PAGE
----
Electronic Thesis and Dissertation Repository

Thesis Format

Integrated Article


Master of Science




Noël, James J.


The deposition of copper oxide films on copper substrates was investigated by the electrochemical, thermal, and hydrothermal oxidation of copper. The formed oxides were characterized using various surface analytical techniques to determine the film’s morphology, composition, and thickness. The results show that by growing oxides electrochemically, a duplex layer composing of CuO and Cu2O film was formed on the copper surface, having characteristics of being porous and possessing needle-like structures. An oxide film composed of CuO and Cu2O, which shows minimal porosity and possess mixtures of crystalline and non-crystalline structures, is formed on the copper surface by the thermal oxidation of copper. A compact film having thickness in the micrometer range with only Cu2O crystal deposits was achieved by the hydrothermal oxidation of copper. The ultimate goal of this work is to determine how the presence of different types of oxide film will influence the corrosion of copper-coated containers for the safe isolation of used nuclear fuel.

Summary for Lay Audience

Fifteen percent of Canada’s electricity comes from nuclear power, and currently there are 19 nuclear reactors being used for this clean energy source. The high-level radioactive waste material produced by these reactors will eventually be disposed indefinitely in a multi-barrier system within a deep geological repository (DGR). One of the key barriers protecting the environment from release of radioactive materials is the carbon steel container, which is coated with a 3-mm outer layer of Cu for corrosion protection. The Cu will exhibit many corrosion behaviours during its lifetime in the DGR as repository conditions change over time. Therefore, further studies are needed to assess the longevity and durability of the Cu.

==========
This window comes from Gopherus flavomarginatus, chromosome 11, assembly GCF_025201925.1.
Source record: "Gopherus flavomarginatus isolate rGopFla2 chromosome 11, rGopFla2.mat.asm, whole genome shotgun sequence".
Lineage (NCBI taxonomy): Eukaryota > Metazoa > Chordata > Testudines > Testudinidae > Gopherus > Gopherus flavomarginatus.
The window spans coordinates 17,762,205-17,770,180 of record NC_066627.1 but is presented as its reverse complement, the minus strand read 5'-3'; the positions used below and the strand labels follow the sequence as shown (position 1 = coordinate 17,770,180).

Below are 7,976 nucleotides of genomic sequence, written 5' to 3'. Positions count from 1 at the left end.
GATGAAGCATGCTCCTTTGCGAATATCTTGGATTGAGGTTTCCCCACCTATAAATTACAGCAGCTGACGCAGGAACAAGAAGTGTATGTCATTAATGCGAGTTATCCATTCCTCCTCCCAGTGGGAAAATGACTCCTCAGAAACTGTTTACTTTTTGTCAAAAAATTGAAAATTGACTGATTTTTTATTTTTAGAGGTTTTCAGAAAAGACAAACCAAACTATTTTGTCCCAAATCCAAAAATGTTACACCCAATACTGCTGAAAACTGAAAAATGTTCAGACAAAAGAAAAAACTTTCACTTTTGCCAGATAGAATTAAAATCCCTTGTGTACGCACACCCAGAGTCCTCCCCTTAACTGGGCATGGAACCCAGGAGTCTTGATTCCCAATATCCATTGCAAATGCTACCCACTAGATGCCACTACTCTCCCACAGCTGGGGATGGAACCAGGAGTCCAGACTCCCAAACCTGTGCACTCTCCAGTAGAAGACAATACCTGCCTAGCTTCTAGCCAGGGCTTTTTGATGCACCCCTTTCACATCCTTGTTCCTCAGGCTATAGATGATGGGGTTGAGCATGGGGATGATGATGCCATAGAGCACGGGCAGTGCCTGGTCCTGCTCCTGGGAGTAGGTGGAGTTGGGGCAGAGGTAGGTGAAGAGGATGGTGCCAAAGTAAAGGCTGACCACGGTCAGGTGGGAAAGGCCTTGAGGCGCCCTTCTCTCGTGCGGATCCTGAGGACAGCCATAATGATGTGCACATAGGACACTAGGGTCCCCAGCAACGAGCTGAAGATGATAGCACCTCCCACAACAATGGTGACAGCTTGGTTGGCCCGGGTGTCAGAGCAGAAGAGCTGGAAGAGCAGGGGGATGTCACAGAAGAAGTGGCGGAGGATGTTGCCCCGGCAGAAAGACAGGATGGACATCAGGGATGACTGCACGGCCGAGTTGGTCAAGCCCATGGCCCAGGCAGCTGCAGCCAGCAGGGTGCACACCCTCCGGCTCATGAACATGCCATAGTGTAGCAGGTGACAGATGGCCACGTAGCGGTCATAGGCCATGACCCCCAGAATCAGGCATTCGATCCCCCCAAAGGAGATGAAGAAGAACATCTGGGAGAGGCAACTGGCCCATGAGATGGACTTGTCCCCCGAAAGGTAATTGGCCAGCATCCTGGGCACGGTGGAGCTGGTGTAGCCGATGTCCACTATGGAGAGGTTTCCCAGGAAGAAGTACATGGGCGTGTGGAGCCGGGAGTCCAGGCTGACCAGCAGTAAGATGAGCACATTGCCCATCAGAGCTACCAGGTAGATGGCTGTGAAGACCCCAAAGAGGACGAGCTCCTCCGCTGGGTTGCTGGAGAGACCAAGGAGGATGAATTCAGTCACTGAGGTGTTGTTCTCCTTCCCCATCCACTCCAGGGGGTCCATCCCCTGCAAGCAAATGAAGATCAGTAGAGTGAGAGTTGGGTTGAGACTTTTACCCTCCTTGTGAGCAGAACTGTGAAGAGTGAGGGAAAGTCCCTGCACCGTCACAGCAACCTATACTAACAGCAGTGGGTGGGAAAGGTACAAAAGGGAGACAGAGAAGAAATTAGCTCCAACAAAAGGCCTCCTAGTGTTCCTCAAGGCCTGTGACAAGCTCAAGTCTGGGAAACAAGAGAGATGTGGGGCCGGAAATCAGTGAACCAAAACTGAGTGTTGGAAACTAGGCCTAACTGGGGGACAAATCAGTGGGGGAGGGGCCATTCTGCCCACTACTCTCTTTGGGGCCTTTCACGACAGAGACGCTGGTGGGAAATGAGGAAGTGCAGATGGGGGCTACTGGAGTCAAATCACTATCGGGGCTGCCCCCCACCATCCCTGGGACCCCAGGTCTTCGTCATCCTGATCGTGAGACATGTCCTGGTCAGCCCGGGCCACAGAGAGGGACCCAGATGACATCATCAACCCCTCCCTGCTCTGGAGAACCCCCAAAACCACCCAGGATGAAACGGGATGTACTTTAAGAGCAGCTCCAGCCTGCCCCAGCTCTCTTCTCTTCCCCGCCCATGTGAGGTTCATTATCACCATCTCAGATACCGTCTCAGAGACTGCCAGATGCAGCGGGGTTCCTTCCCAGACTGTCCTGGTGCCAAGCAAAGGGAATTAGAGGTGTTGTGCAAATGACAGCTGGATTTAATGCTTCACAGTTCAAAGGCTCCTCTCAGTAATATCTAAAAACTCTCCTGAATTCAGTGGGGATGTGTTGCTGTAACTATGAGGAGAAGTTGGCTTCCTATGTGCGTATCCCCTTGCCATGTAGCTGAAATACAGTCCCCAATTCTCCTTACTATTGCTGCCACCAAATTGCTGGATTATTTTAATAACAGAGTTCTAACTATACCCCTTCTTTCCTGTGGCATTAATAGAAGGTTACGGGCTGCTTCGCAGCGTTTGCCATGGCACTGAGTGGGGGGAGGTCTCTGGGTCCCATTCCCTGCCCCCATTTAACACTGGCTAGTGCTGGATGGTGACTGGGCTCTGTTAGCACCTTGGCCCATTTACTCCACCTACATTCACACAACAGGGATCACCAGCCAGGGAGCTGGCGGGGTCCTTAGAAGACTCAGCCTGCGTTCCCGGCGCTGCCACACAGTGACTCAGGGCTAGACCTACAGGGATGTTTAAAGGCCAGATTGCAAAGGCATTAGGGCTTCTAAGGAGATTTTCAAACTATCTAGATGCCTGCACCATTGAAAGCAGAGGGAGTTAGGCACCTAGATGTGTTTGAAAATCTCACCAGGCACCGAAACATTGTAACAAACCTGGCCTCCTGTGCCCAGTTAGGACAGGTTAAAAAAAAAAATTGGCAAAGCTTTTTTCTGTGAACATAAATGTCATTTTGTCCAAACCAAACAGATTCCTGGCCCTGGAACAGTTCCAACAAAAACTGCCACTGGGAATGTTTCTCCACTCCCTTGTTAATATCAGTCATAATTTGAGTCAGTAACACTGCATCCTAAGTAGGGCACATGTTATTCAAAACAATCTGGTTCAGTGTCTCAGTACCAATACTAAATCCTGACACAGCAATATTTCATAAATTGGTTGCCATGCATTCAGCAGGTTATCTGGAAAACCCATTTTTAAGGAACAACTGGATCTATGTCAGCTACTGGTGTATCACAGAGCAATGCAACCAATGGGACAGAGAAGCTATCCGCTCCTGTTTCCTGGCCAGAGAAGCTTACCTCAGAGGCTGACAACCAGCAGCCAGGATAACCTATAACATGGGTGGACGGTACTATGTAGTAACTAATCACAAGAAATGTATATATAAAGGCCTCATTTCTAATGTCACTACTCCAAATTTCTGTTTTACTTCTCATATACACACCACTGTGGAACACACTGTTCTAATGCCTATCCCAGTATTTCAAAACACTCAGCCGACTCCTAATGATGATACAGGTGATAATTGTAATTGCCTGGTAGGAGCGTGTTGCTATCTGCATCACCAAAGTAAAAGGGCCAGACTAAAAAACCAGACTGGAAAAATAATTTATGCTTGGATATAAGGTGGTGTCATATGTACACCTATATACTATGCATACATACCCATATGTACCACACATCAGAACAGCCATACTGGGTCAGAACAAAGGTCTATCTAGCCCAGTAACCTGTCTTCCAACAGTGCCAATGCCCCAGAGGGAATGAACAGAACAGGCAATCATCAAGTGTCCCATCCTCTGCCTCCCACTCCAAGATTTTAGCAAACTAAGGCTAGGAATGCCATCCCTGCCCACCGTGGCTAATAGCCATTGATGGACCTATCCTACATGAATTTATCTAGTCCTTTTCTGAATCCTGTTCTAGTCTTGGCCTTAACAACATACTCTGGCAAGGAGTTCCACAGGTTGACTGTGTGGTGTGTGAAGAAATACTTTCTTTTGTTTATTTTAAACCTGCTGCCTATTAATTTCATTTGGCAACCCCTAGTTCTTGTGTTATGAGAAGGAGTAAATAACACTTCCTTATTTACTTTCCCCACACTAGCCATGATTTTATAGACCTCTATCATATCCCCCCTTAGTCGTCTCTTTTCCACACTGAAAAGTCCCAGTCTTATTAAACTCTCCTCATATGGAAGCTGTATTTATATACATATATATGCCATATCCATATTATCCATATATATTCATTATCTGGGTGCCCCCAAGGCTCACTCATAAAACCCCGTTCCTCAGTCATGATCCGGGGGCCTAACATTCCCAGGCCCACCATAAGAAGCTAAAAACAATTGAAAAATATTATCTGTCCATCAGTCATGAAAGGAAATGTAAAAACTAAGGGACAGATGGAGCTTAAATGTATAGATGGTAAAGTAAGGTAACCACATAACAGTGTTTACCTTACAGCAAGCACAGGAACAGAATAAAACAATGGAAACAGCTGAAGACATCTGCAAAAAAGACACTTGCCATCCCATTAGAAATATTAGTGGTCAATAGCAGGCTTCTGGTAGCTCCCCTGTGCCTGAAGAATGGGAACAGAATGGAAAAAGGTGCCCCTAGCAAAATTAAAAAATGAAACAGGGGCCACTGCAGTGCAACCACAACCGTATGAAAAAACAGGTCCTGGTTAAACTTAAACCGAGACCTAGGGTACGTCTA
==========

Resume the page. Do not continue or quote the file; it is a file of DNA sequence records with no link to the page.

Upon emplacement, the container will be exposed to an environment that is initially warm and oxidizing, due to the decay of radionuclides from the fuel and the oxygen entrapped during repository excavation. This environment will evolve over time to conditions that are cool and oxygen-free as oxidants are consumed and radioisotopes decay. When the Cu coating is exposed to the O2 that will be unavoidably trapped in the DGR upon closure, some of this O2 will be consumed to oxidize the Cu, resulting in formation of an oxide film on the surface of the container. During the cool and anoxic phase, other oxidants such as SH- are anticipated to be present. SH- can oxidize the Cu surface even further, but it may first convert the copper oxide present on the container surface to cuprous sulfides chemically. This process, if it occurred, would delay and diminish the amount of sulfide-driven corrosion of the copper, as it would consume some of the incoming SH- ions, preventing them from reacting with metallic copper in the container coating..

The purpose of this research is to grow and characterize oxide films on Cu by a variety of methods, for later investigations of their interactions with SH- ions, a corrosion scenario that is expected during the emplacement of Cu-coated steel containers in the DGR. One method is to grow an oxide film on a Cu coupon by electrochemical oxidation which simulates a corrosion process occurring in aqueous environment. Another method is hydrothermal oxidation, a corrosion process occurring at elevated temperature and pressure. Lastly, thermal oxidation method was also investigated for growing oxides, which is a corrosion scenario involving the reaction between the metal and its environment at elevated temperatures. By growing oxides under different conditions, a reproducible and optimal procedure for growing oxide films with specific characteristics on Cu can be developed.

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